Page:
Your prospective customer could have their vision very well defined, and think they are realizing it. Nonetheless, it could be an illusion, if the vision is inconsistent with their actions they’ll likely miss the target. Strong visionaries not only have a clear vision, but they also check every once in a while if the path they are going towards matches the one they discovered for their company.
A company that operates like this will not see its vision come to reality if they happen to have one. Why? Because a company that relies only on the financial aspect of their execution is leaving unattended other aspects of the business. Treating economic symptoms on palliatives such as massive cost-cutting will remain in financial trouble for a long time, if not bankrupted before.
They want strong results, with weak investment.
At the risk of being misunderstood, cost-cutting is an effective strategy to buy you a financial runway for your company, but it’s not the only Messiah that will save your customer’s company. It will if it’s the only problem they have, but most of the time it’s not ever that simple.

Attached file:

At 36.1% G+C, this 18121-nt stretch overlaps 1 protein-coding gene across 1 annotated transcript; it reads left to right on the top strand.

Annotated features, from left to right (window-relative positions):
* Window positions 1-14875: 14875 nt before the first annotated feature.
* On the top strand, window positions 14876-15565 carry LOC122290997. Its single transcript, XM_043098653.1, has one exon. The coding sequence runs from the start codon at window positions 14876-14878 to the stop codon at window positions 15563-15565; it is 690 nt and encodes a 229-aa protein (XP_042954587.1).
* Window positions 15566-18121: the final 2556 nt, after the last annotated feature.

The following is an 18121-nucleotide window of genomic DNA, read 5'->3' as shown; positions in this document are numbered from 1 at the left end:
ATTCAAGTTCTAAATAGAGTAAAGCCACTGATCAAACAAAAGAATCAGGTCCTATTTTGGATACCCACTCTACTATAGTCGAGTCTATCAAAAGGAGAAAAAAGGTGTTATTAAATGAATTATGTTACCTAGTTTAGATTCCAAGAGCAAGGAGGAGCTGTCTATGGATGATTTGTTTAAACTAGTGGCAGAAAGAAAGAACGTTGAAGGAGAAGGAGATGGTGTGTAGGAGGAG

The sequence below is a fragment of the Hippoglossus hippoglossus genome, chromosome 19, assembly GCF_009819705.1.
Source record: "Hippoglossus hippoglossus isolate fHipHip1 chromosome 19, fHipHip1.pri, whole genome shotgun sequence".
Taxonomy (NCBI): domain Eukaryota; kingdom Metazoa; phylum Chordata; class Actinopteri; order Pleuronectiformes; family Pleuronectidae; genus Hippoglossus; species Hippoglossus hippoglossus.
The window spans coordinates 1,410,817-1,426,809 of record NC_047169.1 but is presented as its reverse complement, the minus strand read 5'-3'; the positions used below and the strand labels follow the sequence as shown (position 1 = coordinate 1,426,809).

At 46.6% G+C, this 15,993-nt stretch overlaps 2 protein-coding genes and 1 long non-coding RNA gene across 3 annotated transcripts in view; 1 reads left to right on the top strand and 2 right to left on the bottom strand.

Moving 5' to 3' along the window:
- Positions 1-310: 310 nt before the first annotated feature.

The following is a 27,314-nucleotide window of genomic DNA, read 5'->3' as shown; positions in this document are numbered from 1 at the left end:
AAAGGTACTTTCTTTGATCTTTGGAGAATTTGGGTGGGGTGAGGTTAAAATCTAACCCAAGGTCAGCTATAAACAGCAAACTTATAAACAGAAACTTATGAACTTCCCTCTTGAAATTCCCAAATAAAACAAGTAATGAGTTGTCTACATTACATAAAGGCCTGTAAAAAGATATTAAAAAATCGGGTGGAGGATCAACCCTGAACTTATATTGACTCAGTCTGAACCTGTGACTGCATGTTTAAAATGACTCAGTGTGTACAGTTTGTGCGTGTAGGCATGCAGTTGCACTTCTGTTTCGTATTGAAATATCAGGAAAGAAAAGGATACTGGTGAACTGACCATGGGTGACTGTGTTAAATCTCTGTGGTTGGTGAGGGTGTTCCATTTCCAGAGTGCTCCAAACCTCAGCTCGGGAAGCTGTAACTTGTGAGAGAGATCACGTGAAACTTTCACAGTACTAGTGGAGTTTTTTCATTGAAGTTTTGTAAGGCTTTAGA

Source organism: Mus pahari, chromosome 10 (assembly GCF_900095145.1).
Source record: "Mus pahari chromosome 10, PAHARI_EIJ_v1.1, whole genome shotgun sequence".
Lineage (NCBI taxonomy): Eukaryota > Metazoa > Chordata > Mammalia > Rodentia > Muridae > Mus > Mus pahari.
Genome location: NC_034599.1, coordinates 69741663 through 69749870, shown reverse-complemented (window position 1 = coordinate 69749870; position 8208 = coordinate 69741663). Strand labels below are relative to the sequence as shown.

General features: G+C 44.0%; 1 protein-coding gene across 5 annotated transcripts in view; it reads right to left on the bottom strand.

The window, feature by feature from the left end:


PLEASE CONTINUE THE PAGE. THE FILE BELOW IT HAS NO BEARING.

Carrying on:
There are many reasons I could provide why a company operates on such a strategy, but some examples are:
- Is the market where the company participates slowing down? (Market profitability study needed)
- Is the company’s offer not really a need or desire for the current market anymore? Or ever was it? (Market validation needed)
- Are there too many participants in the market? So every other participant gets the profits competed away. (Market profitability study needed)
- Is the reason for the financial strain insider corruption? (Insider incentives analysis needed)
- Do the founders or the board of the company seem to be too materialistic as human beings? (Incompatible values with you, and almost no agreement is possible if this is the case unless one of your values is to not care about your customer’s set of values, and this is likely to cost you more than you imagine)
- Do the founders operate on a whim and ignore rising market opportunities where a timely pivot may (or may not) bring future financial growth? Provided the company is ready to take on it
- Does the company focus more on the technology rather than if there’s a market request for the offering they are proposing? (Market validation needed)
The problem is usually deeper than that of operating costs. It’s missing the point that time has greater value than money in our lives. Companies are not faceless, are operated by people, and the people reflect their values on the company they are working for.